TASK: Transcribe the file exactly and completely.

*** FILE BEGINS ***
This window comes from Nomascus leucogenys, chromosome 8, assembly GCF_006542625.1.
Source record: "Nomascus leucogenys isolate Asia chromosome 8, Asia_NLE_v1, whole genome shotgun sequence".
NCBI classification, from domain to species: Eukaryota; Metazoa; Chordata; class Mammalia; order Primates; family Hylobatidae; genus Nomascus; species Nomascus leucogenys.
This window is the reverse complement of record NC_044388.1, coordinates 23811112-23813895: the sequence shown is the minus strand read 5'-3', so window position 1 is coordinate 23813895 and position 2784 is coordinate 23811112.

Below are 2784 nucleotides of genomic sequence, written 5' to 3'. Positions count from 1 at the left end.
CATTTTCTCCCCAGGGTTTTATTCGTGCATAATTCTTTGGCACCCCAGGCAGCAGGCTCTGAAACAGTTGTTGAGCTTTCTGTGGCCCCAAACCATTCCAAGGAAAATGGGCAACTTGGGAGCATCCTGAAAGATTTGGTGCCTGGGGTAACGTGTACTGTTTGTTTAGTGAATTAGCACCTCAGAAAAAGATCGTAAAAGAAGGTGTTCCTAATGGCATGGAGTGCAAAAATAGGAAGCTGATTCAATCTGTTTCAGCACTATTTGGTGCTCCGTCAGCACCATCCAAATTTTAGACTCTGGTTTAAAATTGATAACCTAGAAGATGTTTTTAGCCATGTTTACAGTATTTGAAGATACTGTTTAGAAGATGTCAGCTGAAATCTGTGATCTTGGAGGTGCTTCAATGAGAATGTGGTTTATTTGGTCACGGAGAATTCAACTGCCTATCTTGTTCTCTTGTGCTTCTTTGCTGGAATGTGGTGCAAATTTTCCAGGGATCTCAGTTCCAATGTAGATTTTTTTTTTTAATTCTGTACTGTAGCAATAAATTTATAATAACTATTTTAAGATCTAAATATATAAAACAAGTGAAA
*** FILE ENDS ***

This window comes from Nomascus leucogenys, chromosome 8, assembly GCF_006542625.1.
Source record: "Nomascus leucogenys isolate Asia chromosome 8, Asia_NLE_v1, whole genome shotgun sequence".
NCBI classification, from domain to species: Eukaryota; Metazoa; Chordata; class Mammalia; order Primates; family Hylobatidae; genus Nomascus; species Nomascus leucogenys.
This window is the reverse complement of record NC_044388.1, coordinates 23811112-23813895: the sequence shown is the minus strand read 5'-3', so window position 1 is coordinate 23813895 and position 2784 is coordinate 23811112.

Below are 2784 nucleotides of genomic sequence, written 5' to 3'. Positions count from 1 at the left end.
CATTTTCTCCCCAGGGTTTTATTCGTGCATAATTCTTTGGCACCCCAGGCAGCAGGCTCTGAAACAGTTGTTGAGCTTTCTGTGGCCCCAAACCATTCCAAGGAAAATGGGCAACTTGGGAGCATCCTGAAAGATTTGGTGCCTGGGGTAACGTGTACTGTTTGTTTAGTGAATTAGCACCTCAGAAAAAGATCGTAAAAGAAGGTGTTCCTAATGGCATGGAGTGCAAAAATAGGAAGCTGATTCAATCTGTTTCAGCACTATTTGGTGCTCCGTCAGCACCATCCAAATTTTAGACTCTGGTTTAAAATTGATAACCTAGAAGATGTTTTTAGCCATGTTTACAGTATTTGAAGATACTGTTTAGAAGATGTCAGCTGAAATCTGTGATCTTGGAGGTGCTTCAATGAGAATGTGGTTTATTTGGTCACGGAGAATTCAACTGCCTATCTTGTTCTCTTGTGCTTCTTTGCTGGAATGTGGTGCAAATTTTCCAGGGATCTCAGTTCCAATGTAGATTTTTTTTTTTAATTCTGTACTGTAGCAATAAATTTATAATAACTATTTTAAGATCTAAATATATAAAACAAGTGAAA